Some may have noticed that the headline quote above the title of Rage is from Derren Brown, and you may have wondered: what is an award-winning TV and stage illusionist doing commenting on a book about algorithms and A.I.?
I don’t think it’s surprising. Illusionists are interested in people’s perceptions (and tricking them, but I don’t think that’s the whole point). Stage and TV magic focuses on the fact that people’s perceptions aren’t merely sensors tuned to reality, like those of a machine. Instead, human perception is integrated into a physical human being, with a psychology and a sociology, and those complex integrations are an inescapable part of perceived reality. Illusionists (be they magicians, mentalists, or even escape artists) exploit that complex reality to mislead and entertain.
But the best of them, those like Derren Brown, also use it to teach people about themselves. In that way, their magic is a kind of demonstrative philosophy: a way of making the philosophical examination of how we perceive reality practical and instructive. It’s therefore unsurprising that Derren recently wrote a best-selling book on how being “happy” is a philosophical concept that we can use in our own lives. In fact, if you look back at Mr Brown’s books, I think you’ll find they all have something philosophical to say about how people perceive, think about, and live their worlds.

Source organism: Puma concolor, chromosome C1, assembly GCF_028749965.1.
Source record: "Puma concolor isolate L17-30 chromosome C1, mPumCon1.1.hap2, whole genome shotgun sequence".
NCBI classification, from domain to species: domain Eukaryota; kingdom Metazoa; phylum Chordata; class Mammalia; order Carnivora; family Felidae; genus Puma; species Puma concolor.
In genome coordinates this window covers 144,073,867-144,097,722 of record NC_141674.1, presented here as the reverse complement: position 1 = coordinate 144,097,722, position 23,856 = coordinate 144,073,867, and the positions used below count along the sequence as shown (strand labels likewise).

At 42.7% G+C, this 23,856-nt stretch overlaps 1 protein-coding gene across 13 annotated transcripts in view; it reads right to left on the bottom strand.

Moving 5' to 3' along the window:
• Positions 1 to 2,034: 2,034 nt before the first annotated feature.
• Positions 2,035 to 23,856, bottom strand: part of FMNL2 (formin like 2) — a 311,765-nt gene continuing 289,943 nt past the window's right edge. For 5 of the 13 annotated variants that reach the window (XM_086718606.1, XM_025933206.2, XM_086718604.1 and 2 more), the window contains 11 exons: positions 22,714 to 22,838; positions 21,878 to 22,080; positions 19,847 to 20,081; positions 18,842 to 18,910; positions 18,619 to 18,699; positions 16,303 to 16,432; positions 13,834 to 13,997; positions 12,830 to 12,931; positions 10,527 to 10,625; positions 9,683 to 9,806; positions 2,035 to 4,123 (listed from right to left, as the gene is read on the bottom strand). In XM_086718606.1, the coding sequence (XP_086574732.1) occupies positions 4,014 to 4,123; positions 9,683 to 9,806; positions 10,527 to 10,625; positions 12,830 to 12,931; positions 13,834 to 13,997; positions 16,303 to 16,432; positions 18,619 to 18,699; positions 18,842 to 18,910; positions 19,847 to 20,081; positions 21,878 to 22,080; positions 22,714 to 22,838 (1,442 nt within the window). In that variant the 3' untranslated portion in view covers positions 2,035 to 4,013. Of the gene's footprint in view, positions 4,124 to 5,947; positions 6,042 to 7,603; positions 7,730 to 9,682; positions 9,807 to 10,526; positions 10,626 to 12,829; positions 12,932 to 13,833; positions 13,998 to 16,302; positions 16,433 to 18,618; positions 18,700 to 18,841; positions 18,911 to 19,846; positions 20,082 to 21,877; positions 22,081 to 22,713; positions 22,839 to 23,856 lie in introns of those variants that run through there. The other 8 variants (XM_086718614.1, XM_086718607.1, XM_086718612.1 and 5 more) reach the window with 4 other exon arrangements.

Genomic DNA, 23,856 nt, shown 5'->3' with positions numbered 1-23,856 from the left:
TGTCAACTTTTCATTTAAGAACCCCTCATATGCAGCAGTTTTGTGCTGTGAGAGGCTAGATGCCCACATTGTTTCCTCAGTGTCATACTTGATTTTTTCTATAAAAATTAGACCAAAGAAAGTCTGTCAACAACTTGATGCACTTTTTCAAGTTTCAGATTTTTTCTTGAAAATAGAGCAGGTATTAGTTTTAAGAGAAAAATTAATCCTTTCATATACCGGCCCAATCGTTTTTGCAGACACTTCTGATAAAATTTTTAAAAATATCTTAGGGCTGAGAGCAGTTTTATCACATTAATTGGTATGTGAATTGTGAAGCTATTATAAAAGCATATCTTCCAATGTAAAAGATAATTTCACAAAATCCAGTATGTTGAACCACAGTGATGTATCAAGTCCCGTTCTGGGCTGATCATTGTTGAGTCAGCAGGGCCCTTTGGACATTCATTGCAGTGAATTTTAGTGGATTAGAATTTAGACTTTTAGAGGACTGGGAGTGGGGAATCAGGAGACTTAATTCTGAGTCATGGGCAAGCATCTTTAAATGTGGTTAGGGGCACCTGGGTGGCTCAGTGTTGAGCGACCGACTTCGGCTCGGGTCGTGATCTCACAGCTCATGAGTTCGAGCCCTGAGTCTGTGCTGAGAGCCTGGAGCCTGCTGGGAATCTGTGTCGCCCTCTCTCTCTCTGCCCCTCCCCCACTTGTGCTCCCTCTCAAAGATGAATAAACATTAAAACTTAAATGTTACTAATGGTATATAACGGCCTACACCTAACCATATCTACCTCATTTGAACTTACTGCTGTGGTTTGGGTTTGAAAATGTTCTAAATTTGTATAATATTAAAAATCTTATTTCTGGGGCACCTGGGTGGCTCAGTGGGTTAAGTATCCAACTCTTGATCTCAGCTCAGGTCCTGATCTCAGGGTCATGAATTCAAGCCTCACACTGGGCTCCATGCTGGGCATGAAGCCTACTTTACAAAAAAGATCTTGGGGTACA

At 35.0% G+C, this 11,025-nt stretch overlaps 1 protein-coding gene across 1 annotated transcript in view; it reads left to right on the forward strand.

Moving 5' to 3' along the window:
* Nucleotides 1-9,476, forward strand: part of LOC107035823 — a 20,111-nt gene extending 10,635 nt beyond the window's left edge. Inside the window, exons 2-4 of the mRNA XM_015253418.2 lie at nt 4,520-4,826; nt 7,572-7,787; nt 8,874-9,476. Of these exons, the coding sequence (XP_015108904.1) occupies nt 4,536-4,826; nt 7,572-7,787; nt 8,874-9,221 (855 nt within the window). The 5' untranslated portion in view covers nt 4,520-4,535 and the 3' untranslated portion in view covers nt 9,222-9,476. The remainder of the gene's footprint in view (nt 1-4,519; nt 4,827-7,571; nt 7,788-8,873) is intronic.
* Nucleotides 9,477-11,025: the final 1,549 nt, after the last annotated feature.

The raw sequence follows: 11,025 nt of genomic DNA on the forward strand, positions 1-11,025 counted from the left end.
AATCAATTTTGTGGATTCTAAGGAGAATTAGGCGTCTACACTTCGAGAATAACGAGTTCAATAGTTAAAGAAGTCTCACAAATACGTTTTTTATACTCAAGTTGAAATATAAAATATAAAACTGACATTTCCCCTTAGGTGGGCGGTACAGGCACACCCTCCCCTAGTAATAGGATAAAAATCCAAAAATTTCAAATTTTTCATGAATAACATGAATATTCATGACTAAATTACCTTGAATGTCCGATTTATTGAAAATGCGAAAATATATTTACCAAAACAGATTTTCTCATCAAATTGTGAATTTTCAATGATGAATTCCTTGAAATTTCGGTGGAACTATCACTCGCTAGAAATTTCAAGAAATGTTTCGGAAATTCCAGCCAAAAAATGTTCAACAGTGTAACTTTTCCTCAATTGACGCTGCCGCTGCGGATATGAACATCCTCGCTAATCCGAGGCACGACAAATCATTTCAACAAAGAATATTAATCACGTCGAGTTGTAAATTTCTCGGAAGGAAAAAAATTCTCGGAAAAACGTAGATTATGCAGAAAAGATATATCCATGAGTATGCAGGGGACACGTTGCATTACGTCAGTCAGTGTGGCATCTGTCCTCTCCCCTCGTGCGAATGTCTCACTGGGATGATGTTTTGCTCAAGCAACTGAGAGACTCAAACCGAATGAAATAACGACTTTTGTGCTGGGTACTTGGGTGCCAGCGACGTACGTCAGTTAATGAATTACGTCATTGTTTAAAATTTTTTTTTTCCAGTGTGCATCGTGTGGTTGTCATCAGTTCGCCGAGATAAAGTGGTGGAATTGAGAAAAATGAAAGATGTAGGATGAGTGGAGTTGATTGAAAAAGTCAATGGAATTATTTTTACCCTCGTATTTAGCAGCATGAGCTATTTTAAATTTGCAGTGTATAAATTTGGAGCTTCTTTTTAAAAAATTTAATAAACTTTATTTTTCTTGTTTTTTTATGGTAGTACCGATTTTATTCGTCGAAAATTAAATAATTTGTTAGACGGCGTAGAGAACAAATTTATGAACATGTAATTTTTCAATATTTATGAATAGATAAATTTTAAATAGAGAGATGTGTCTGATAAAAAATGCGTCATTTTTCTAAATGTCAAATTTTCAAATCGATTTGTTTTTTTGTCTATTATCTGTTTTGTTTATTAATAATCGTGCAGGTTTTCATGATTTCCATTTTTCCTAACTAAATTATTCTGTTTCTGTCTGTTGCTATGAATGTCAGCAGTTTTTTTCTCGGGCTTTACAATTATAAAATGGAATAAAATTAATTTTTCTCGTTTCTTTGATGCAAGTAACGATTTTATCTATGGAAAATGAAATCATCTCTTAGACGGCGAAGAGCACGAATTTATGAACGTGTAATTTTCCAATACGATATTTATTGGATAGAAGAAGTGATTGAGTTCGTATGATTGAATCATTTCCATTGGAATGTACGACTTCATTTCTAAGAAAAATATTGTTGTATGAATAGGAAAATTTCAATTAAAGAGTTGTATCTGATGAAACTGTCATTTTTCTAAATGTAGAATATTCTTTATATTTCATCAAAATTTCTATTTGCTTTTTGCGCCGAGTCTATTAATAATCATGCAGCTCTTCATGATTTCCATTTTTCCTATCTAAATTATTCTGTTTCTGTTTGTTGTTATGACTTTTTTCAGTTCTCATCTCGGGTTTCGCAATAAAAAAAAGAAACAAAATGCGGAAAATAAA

That isn’t unlike the perspective I try to relate in Rage, because I think of A.I. as a branch of philosophy too. Historically, I see the pursuit of mechanical intelligence as a way of seeing the holes in machine perception, and what those holes can teach us about what’s uniquely human in our seeing and dealing with our complex and uncertain world. And I think they can teach use something about living better, with or without smart machines.
I imagine this is why Derren seemed to like the book so much, saying it is “beautiful, accessible and truly important” and that he “loved it.”
Derren has sent me a few probing philosophical questions since he read the book, and his having found the book stimulating of these questions is even more gratifying to me than the enthusiasm of his review (which you can read in full here).
Thanks, Derren Brown, and I look forward to discussing Hume and Kant with you in the near future!